Understanding the Frontity state

In this lesson we're going to look at the structure of Frontity's "state". An understanding of how the state is structured is crucial when it comes to developing themes and other packages for Frontity.

The state manager

Frontity has its own state manager, which functions similarly to Redux or MobX which you may already be familiar with if you have already had some experience working with React. All the data and settings associated with our project are stored in the state.

Frontity's state manager is called "Frontity Connect" and it is based on react-easy-state.

Understanding the Frontity state

To start understanding Frontity's state first access http://localhost:3000/about-us/ in the browser. The simplest way is to click the link in the menu we've just created. Then - and this is important - refresh the page to clear out the state. This gives us a "blank canvas" version of the state so we can see how it works.

When you've done that open the browser console. In the console type frontity.state in order to see the Frontity state.

Frontity uses ES2015 Proxies, so you have to open the property [[Target]] in order to see the state.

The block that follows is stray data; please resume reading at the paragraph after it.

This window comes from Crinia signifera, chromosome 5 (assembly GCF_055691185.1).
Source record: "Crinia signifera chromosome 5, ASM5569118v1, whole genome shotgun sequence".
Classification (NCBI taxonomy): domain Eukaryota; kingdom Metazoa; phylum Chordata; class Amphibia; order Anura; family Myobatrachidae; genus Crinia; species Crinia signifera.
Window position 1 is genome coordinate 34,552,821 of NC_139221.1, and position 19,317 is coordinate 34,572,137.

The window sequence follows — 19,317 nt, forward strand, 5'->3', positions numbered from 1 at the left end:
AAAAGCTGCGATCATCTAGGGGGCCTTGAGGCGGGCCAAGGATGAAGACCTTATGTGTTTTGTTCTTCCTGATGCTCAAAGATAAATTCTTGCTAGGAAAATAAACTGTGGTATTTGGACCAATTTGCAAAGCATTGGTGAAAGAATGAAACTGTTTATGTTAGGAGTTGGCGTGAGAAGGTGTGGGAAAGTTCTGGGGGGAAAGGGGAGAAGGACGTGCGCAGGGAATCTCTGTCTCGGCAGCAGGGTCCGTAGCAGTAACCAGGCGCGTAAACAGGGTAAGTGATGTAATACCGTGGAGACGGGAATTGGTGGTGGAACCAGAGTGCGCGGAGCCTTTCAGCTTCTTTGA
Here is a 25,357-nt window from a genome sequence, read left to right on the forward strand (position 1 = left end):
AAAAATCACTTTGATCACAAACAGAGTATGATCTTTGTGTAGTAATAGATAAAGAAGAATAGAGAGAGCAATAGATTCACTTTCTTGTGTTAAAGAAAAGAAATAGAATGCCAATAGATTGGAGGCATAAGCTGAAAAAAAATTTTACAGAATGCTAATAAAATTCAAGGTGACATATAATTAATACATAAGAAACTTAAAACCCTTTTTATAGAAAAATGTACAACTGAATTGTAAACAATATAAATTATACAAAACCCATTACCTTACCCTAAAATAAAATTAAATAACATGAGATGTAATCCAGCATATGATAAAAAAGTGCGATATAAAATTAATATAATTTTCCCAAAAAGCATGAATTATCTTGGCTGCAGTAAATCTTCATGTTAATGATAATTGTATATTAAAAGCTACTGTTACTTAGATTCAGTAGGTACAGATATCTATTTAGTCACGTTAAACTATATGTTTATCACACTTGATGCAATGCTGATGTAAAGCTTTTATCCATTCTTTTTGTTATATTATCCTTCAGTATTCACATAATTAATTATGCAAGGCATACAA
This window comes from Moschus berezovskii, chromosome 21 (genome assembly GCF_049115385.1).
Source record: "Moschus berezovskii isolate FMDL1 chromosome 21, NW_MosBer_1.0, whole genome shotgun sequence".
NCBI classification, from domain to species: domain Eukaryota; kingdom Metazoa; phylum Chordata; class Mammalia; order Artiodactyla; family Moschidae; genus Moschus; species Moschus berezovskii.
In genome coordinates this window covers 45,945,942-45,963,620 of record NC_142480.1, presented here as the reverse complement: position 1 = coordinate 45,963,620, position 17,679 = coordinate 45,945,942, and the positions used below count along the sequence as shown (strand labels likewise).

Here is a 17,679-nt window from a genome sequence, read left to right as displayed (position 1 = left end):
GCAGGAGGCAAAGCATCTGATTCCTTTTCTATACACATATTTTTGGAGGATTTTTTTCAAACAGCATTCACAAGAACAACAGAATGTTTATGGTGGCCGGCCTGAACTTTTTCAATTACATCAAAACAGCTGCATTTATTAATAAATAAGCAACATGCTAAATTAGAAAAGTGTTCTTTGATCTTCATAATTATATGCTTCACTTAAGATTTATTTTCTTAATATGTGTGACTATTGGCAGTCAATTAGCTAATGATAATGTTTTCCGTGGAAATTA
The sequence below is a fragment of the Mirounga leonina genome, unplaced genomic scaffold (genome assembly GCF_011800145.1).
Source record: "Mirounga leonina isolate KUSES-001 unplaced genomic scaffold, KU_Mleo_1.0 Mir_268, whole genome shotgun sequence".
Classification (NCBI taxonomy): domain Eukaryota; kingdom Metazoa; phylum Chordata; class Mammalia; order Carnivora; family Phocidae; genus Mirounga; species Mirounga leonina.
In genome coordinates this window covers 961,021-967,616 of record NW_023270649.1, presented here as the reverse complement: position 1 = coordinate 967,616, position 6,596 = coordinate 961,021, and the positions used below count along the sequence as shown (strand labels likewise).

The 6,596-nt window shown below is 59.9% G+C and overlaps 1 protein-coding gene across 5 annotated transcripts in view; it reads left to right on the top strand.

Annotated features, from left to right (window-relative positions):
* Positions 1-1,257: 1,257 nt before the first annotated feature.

You will see Frontity's global state, which as we mentioned earlier includes all the data fetched from WordPress and all the settings and properties of your Frontity project. All the components and actions in our project will have access to this state.

You can see information about the router, including the state.router.link that we used earlier, which as we now know stores the current URL. You can also see data contained in state.source, this is the data fetched by @frontity/wp-source which is the package that connects Frontity to your WordPress site.

Let’s take a look at frontity.state.source.data in the console. This is where the information for each URL is stored. If you inspect /about-us/, you can see that it’s of type page, and that it has the id 184. Note also that the isReady property is set to 'true'. This means the data is ready for use in our application.

The two step process

Because Frontity works with the same permalinks that WordPress uses there's a two step process to getting data from the state.

We first get the data about the URL from state.source.data. Then armed with the information provided there, crucially the content type and the id (though we can also check whether the data is ready for retrieval with isReady, amongst other things), we can retrieve the actual content.

Let's run through an example to better understand this two step process.

With the information from the first step that the URL /about-us/ is a page and has the ID 184, we can take the second step and access the data of that page with frontity.state.source.page[184]:

Now we can get such things as the title and the content to use in our components so that they get rendered in the browser. We also have access to the author ID and the post date. We will look at how we can use these in our components in later lessons.